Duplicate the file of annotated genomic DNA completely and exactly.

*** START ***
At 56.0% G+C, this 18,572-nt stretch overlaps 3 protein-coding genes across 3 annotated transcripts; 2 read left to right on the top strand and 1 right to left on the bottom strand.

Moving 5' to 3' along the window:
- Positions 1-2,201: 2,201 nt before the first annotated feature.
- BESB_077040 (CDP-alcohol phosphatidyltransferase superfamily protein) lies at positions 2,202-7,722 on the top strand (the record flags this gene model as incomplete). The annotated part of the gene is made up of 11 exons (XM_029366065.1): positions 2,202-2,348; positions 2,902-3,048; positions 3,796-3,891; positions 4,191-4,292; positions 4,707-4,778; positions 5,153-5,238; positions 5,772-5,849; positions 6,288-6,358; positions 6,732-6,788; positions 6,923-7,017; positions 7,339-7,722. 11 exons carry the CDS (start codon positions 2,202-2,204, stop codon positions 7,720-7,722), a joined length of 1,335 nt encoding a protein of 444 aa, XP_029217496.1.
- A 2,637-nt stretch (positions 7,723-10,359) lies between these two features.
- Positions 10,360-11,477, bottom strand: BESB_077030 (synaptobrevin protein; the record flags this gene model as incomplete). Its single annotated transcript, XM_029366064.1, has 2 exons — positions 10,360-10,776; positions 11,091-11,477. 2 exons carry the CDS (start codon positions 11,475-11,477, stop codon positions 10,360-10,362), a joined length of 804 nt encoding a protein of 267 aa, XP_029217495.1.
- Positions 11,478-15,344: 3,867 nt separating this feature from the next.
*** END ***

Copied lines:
At 56.0% G+C, this 18,572-nt stretch overlaps 3 protein-coding genes across 3 annotated transcripts; 2 read left to right on the top strand and 1 right to left on the bottom strand.

Moving 5' to 3' along the window:
- Positions 1-2,201: 2,201 nt before the first annotated feature.
- BESB_077040 (CDP-alcohol phosphatidyltransferase superfamily protein) lies at positions 2,202-7,722 on the top strand (the record flags this gene model as incomplete). The annotated part of the gene is made up of 11 exons (XM_029366065.1): positions 2,202-2,348; positions 2,902-3,048; positions 3,796-3,891; positions 4,191-4,292; positions 4,707-4,778; positions 5,153-5,238; positions 5,772-5,849; positions 6,288-6,358; positions 6,732-6,788; positions 6,923-7,017; positions 7,339-7,722. 11 exons carry the CDS (start codon positions 2,202-2,204, stop codon positions 7,720-7,722), a joined length of 1,335 nt encoding a protein of 444 aa, XP_029217496.1.
- A 2,637-nt stretch (positions 7,723-10,359) lies between these two features.
- Positions 10,360-11,477, bottom strand: BESB_077030 (synaptobrevin protein; the record flags this gene model as incomplete). Its single annotated transcript, XM_029366064.1, has 2 exons — positions 10,360-10,776; positions 11,091-11,477. 2 exons carry the CDS (start codon positions 11,475-11,477, stop codon positions 10,360-10,362), a joined length of 804 nt encoding a protein of 267 aa, XP_029217495.1.
- Positions 11,478-15,344: 3,867 nt separating this feature from the next.